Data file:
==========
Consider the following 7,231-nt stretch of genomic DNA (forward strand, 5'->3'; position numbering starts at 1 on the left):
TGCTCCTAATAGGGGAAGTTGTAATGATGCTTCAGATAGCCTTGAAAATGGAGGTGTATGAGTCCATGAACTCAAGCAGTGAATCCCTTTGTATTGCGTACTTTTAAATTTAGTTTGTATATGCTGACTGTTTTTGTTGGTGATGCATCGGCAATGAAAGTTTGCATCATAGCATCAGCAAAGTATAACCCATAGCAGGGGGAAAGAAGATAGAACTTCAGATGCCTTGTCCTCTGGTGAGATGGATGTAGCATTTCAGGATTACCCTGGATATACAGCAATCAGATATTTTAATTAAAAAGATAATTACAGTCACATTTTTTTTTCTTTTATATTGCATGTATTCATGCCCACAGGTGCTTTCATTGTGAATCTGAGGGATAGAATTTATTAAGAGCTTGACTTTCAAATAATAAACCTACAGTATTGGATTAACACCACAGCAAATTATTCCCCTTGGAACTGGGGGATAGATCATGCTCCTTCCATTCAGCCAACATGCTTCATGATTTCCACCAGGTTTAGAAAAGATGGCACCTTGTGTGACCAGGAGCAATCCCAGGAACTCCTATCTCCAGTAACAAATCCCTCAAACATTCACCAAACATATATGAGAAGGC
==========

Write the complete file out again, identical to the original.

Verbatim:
Consider the following 7,231-nt stretch of genomic DNA (forward strand, 5'->3'; position numbering starts at 1 on the left):
TGCTCCTAATAGGGGAAGTTGTAATGATGCTTCAGATAGCCTTGAAAATGGAGGTGTATGAGTCCATGAACTCAAGCAGTGAATCCCTTTGTATTGCGTACTTTTAAATTTAGTTTGTATATGCTGACTGTTTTTGTTGGTGATGCATCGGCAATGAAAGTTTGCATCATAGCATCAGCAAAGTATAACCCATAGCAGGGGGAAAGAAGATAGAACTTCAGATGCCTTGTCCTCTGGTGAGATGGATGTAGCATTTCAGGATTACCCTGGATATACAGCAATCAGATATTTTAATTAAAAAGATAATTACAGTCACATTTTTTTTTCTTTTATATTGCATGTATTCATGCCCACAGGTGCTTTCATTGTGAATCTGAGGGATAGAATTTATTAAGAGCTTGACTTTCAAATAATAAACCTACAGTATTGGATTAACACCACAGCAAATTATTCCCCTTGGAACTGGGGGATAGATCATGCTCCTTCCATTCAGCCAACATGCTTCATGATTTCCACCAGGTTTAGAAAAGATGGCACCTTGTGTGACCAGGAGCAATCCCAGGAACTCCTATCTCCAGTAACAAATCCCTCAAACATTCACCAAACATATATGAGAAGGC